Guests proceed into a second area where an X-S robot known as Simulated Intelligence Robotics, or S.I.R. for short (voiced by Tim Curry and temporarily voiced by Phil Hartman) demonstrate the company's "practically painless" teleportation technology using a cute little animatronic alien named Skippy. The creature's charred and disoriented appearance after being teleported a short distance across the room suggest the technology is flawed. S.I.R. then demonstrates how the technology can be used to suspend people in teleportation indefinitely, another hint at the attraction's dark nature.

Finally, guests are seated in harnesses within a circular chamber surrounding an enormous plastic cylinder, the "teleportation tube." Clench and two bumbling X-S Tech employees, Spinlok (Kevin Pollak) and Dr. Femus (Kathy Najimy), communicate "live" from across the galaxy via video screens. Initially, a single guest is to be teleported out of the chamber for a meeting with Clench. Instead, Clench is "seized" by inspiration and decides to have himself teleported into the chamber to meet the entire group.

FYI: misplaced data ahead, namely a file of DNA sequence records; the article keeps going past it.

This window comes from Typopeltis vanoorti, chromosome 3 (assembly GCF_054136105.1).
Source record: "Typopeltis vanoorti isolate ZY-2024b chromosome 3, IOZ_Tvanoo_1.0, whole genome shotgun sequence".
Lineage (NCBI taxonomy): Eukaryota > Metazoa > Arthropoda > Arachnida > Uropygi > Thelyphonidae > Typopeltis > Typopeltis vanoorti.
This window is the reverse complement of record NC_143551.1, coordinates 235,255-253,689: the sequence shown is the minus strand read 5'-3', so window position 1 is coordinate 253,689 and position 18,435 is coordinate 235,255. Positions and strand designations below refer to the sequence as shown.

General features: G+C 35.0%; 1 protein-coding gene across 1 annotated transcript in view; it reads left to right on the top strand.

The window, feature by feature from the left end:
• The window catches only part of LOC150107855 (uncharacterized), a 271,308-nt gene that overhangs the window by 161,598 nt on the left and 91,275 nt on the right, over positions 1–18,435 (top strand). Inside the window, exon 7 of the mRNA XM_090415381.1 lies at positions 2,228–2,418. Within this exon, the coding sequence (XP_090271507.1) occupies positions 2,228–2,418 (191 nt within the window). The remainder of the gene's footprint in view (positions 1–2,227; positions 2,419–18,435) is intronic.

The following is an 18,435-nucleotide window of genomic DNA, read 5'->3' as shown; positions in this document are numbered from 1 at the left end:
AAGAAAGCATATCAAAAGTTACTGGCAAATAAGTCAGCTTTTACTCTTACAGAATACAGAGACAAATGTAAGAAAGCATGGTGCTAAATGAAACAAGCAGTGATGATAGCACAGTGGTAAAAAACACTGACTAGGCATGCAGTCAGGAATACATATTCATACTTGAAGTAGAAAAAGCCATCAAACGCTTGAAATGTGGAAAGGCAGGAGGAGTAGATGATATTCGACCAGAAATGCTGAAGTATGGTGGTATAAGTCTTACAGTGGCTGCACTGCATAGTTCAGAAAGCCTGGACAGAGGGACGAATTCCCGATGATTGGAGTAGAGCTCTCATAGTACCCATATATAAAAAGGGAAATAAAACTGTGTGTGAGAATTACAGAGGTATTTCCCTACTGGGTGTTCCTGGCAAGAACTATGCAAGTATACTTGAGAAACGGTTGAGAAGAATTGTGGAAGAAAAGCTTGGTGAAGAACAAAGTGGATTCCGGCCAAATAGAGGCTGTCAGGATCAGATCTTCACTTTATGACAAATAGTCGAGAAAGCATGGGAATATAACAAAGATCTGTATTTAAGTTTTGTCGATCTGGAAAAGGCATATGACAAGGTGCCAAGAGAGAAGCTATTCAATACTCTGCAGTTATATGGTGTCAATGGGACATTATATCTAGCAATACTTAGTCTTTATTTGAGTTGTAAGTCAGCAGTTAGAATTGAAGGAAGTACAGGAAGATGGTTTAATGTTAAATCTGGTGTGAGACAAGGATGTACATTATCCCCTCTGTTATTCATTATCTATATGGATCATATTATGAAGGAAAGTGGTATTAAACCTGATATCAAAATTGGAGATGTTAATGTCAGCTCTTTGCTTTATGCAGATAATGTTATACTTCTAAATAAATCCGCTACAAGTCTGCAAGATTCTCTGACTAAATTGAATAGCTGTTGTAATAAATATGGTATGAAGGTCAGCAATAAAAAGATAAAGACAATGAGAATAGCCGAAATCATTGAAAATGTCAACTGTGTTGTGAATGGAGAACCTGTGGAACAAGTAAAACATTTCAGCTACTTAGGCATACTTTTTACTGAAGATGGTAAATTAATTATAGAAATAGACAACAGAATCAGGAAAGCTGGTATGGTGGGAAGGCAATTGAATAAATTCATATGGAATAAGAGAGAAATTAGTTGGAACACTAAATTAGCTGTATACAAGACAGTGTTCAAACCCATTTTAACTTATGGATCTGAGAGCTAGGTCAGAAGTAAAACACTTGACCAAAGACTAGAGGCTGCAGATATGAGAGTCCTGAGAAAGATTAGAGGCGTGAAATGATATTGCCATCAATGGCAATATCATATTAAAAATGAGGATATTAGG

Clench's impatience and the change of plans cause the teleportation signal to be diverted through an unknown planet. As a result, a towering winged, carnivorous alien is beamed into the tube by mistake. The creature quickly escapes, however, as intermittent darkness and flashes of light reveal the shattered and empty teleportation tube. A power outage then plunges the chamber into total darkness as guests sit helplessly restrained in their seats. A maintenance worker is mauled and blood pours onto the audience.

With assistance from the two X-S Tech technicians, the ravenous alien is ultimately driven back into the broken teleportation device and destroyed. Guests are then released from their seats while the two technicians resume their search for the misplaced Clench.

Special Effects[]